First off, here’s some of the PR info before I get on to my tasting notes which you’ll find below…
Berry Bros. & Rudd Spirits is delighted to announce the release of Vintage Reserve from award-winning Speyside distillery, The Glenrothes. As with many single malts, the new expression carries no age statement but, in an unprecedented move, all the Vintages used in this single malt have been revealed.
Vintage Reserve is the expression that best epitomises The Glenrothes Vintage Single Malt philosophy of bottling whisky only once it has reached the peak of its maturity. Vintage Reserve comprises 10 different Vintages from the last three decades: 1989, 1992, 1997, 1998, 2000, 2001, 2004, 2005, 2006, and 2007.
The combination of different Vintages aged in a variety of casks creates a balanced whisky with mature experience and vibrant youth: the most venerable constituent (a full 25 years old) is Vintage 1989, bringing mellow oak and dried fruits; the greatest proportion is Vintage 1998, adding soft, mature, sweet vanilla; the more youthful vintages add exuberance and lemon citrus notes.
Malt Master, Gordon Motion has hand-selected the very finest casks to create the Vintage Reserve, using character and flavour as his guide, not a pre-determined age. Gordon Motion’s flavour notes appear on the front label: “Mellow, soft fruits, citrus and honey.”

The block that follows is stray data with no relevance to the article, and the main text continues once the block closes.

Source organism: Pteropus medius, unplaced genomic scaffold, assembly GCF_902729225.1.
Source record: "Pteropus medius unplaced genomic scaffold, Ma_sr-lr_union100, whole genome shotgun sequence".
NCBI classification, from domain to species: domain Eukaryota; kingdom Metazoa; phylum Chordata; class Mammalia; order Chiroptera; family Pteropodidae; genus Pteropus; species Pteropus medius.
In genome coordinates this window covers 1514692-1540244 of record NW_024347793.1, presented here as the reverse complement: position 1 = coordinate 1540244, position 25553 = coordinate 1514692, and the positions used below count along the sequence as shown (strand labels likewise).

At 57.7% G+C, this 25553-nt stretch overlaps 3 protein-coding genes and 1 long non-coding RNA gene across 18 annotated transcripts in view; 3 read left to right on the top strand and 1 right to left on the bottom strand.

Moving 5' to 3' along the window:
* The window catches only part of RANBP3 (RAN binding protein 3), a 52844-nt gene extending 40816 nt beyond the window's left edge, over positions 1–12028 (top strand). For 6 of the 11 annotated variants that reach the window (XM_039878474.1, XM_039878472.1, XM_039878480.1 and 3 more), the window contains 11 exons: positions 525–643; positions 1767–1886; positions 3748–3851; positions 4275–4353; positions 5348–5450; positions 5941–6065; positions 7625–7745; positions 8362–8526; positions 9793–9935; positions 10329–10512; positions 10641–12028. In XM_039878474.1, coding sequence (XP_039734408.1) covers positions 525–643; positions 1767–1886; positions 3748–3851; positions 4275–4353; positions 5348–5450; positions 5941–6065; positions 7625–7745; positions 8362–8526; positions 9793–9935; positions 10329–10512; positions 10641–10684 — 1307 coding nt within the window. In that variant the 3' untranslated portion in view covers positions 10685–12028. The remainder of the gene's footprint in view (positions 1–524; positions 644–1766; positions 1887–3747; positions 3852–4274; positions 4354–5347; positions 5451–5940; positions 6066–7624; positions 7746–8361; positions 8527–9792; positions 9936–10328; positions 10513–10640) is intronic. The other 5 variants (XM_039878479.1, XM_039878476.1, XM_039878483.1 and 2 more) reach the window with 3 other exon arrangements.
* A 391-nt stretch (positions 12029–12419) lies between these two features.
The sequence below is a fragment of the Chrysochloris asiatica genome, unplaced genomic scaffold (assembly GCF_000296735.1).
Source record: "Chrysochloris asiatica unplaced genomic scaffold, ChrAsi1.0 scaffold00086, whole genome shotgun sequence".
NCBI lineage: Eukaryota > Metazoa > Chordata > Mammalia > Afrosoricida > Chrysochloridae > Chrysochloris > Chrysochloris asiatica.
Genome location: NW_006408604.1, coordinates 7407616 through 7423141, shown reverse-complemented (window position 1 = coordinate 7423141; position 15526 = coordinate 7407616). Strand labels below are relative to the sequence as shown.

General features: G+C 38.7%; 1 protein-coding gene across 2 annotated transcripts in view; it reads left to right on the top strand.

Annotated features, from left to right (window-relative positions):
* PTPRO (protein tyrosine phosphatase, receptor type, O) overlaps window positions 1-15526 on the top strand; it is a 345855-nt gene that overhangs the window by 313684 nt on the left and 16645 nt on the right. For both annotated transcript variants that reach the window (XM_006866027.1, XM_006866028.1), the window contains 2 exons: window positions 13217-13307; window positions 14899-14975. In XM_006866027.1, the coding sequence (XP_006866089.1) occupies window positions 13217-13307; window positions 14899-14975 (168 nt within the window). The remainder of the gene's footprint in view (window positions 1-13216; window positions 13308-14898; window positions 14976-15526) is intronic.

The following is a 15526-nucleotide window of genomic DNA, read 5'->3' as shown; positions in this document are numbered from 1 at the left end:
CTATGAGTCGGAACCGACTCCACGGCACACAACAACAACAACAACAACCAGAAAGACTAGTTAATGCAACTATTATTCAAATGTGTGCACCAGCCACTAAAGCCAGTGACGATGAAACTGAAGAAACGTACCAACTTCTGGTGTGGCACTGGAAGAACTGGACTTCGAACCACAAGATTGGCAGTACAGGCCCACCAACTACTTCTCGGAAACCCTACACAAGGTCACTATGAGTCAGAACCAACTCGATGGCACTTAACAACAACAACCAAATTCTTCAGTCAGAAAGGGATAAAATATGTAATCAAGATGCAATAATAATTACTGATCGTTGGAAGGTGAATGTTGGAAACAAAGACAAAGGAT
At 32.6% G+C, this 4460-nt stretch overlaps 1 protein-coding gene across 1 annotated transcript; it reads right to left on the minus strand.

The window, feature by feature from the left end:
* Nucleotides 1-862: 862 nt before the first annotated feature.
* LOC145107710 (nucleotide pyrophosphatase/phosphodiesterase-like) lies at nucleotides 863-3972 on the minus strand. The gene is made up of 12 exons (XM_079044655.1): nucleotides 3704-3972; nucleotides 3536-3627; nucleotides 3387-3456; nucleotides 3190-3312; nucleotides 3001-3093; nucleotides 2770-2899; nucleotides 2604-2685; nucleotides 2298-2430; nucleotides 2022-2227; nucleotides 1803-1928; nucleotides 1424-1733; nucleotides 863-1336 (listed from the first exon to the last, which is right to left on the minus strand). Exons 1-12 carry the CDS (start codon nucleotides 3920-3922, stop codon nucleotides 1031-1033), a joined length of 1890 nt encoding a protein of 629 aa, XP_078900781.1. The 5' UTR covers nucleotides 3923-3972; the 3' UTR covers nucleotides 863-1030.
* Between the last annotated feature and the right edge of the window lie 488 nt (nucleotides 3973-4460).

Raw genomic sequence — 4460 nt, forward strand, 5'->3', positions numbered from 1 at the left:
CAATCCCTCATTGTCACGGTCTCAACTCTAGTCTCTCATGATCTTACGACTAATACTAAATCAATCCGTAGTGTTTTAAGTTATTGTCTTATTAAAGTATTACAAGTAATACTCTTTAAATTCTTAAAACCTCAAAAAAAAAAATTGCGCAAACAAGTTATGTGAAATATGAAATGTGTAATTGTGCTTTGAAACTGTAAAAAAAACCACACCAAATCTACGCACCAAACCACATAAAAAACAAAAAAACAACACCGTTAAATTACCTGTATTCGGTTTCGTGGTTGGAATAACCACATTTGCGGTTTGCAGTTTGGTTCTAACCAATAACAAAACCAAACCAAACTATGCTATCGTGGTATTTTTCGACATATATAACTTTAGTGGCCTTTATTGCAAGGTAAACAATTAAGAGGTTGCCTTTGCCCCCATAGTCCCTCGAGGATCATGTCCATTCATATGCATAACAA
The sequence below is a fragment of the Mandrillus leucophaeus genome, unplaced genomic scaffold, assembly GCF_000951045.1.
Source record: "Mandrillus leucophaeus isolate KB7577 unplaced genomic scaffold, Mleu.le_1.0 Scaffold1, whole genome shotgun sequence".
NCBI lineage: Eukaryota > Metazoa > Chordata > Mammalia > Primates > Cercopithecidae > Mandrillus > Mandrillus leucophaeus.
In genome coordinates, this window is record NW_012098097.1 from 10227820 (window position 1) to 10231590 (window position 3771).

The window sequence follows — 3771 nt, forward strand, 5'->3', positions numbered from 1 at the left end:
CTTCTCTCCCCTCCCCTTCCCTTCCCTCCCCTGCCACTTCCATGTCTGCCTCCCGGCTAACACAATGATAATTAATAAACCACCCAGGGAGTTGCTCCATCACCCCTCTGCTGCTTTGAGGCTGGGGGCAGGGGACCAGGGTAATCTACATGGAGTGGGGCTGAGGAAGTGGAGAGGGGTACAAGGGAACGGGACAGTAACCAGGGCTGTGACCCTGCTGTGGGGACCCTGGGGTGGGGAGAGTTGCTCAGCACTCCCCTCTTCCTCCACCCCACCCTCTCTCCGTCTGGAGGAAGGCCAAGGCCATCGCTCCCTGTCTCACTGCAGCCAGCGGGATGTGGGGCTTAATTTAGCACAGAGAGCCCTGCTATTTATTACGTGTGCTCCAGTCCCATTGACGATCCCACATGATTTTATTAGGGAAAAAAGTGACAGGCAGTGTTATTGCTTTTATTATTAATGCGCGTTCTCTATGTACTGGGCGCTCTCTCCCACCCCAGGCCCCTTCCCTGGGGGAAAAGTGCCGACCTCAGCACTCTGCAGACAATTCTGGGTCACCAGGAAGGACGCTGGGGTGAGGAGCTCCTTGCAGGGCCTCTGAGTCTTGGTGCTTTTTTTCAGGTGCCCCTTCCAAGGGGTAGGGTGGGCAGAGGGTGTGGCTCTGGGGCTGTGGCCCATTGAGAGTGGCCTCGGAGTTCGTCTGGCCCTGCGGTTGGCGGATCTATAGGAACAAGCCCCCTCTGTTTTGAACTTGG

Ronnie Cox, The Glenrothes Brand Heritage Director, states: “Unlike other malts that bottle by age, we choose whiskies that represent the best of a particular year and marry them together when they are ready. Whisky enthusiasts want to know what they are buying and, as ever, we are happy to oblige by being open and transparent about the 10 Vintages assembled together for Vintage Reserve, our most complex Reserve to date.”
Right, let’s move on to my tasting notes…
Nose: The nose is fairly rich, there’s younger grassy and barley malt notes, but there’s also rich mellow sherry notes too. As you warm it up quite a spirit nose comes from it, followed by gentle oaks, honey and cracked nuts. You can tell that it’s multi vintage.
Palate: It’s 40% so it’s not the thickest mouthfeel, but there are some thicker oils to be found from some of the sherry which bulk things up. There’s grassy spices and honey.
Finish: The finish is longer than you might expect – the older malts helping here I guess. It’s sweet and sour in one; sweet from the sherry fruits, but sour from wood tannins.
Thoughts: Described as “an unprecedented move” by revealing all the vintages that make it up, although I can think of two other brands that have done similar before now. Not that it matters, if NAS is going to be more of a thing, then letting us geeks know what’s in the makeup of it it really helps to win over friends, and Glenrothes is to be congratulated that they’ve done this. The dram is very much a Glenrothes. Early to mid 80’s in score.
Available: Out in Taiwan any time now, and coming to the rest of the world next year.
Thanks to The Glenrothes for the large sample.